It said that the harmonized dataset includes information of a number of key indicators related to the apparels sector.
“This includes location of RMG enterprises including location in EPZ and domestic tariff area (DTAs), membership with different organisations and size of these enterprises. Harmonised dataset indicated that RMG enterprises are located as many as 31 different districts, however, only 4 locations are found to be significant in terms of location point of view. These include Chittagong, Dhaka, Gazipur and Narayanganj. Dhaka contains the highest number of factories. Of the 6821 factories, about 11 48 factories (about 16.8 per cent) factories have no location related information available,” the paper reads.
Data Universe of the RMG Enterprises
The paper said that CPD RMG Study team undertook a telephone call for all the enterprises of the harmonized dataset and of the 6821 enterprises, CPD team found telephone number for 6036 enterprises. “After the telephone call, it is revealed that a major revision is required in the dataset in identifying enterprises which are functionally in operation and which are ‘functionally’ not in operation. Among the reported operational enterprises, about 121 enterprises are currently ‘not in operation’. Similarly, among the reported non-operational enterprises, about 329 enterprises are found to be in ‘operation’. After necessary addition and subtraction, the CPD RMG study has identified 3856 enterprises which are functionally in operation and this enterprises constitute the Data Universe of the RMG sector of Bangladesh. The rest of the enterprises are considered to be functionally non-operational,” the paper reads.
“In this backdrop, the ‘Data Universe’ include those enterprises which are currently in operation and have formal registration with public and private organisations. Please note that there is reported to be over 1000 enterprises which are not registered with any public and private organization, but have been involved in in export-oriented apparels manufacturing either partially or fully in most cases under sub-contracting arrangement. Unfortunately, information of these enterprises are not publicly available,” the paper has added.
The paper said that data universe provides key information of RMG enterprises; however, the information is rather insufficient with a view to appreciate the enterprises, their production, products, market exposure, linkages with market agents etc.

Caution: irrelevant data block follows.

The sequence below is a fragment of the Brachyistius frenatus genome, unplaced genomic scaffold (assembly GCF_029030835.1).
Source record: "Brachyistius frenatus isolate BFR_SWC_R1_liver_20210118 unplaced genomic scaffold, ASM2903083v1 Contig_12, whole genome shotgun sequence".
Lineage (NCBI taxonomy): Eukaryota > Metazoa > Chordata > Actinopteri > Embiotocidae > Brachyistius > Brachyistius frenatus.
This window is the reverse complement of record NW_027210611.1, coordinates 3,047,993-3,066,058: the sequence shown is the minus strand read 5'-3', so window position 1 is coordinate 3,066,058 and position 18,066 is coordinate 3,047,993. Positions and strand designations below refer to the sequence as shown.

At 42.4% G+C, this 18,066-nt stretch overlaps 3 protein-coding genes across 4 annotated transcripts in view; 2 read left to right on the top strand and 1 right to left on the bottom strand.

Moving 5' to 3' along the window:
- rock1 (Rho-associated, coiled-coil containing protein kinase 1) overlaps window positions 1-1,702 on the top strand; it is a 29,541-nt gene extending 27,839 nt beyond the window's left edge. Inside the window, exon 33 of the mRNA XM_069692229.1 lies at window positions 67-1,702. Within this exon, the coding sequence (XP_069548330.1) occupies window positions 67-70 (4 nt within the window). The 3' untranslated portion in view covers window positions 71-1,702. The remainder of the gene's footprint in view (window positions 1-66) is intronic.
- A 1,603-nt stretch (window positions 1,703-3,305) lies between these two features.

“Key information available in the data universe include enterprise’s location including those located in EPZ and outside EPZ, ownership of enterprises, types of product produced, size of employment including male and female employment and membership of enterprises,” it reads.
Total Population (Enterprises and Workers): According to the paper, there are a total of 3856 factories which have been identified as operational where over 36 million workers are reported to be employed. “According to the available data of workers, 53 per cent of the workers are female and 47 per cent are male.
If the factories are locationally categorized based on greater numbers of male and female workers, the distributions differ slightly from one another. Table 5 and 6 represents the locational distribution of male and female prioritized operational enterprises,” it reads.
Location of enterprises: The paper said that CPD study finds over 98 per cent of total RMG enterprises are located in four districts including Dhaka (37.9 per cent), Gazipur (28.9 per cent), Chittagong (16.1 per cent) and Narayanganj (14.7 per cent)
Most of the factories are located in different industrial clusters in these four districts particularly because of better infrastructural facilities, easy availability of workers, better access to major trade routes for import and export and logistic and banking facilities. Few factories which are located in other districts such as Mymensingh, Narshingdi, Tangail, Manikganj and Munshiganj; in most of the cases, head office of these enterprises are located in Dhaka city and nearby areas in order to do commercial and business related works.
Size of the Enterprises: The study sets a baseline of the size of the factories. Factories consisting of below 500 workers are classified as ‘small’ while ‘medium’ factories consist of 500-2500 workers. ‘Large’ factories were denoted on the basis of having more than 2500 workers. The paper said that the study found majority of the enterprises are small, which comprise about 48.9 per cent of all enterprises, followed by medium enterprises (42.5 per cent).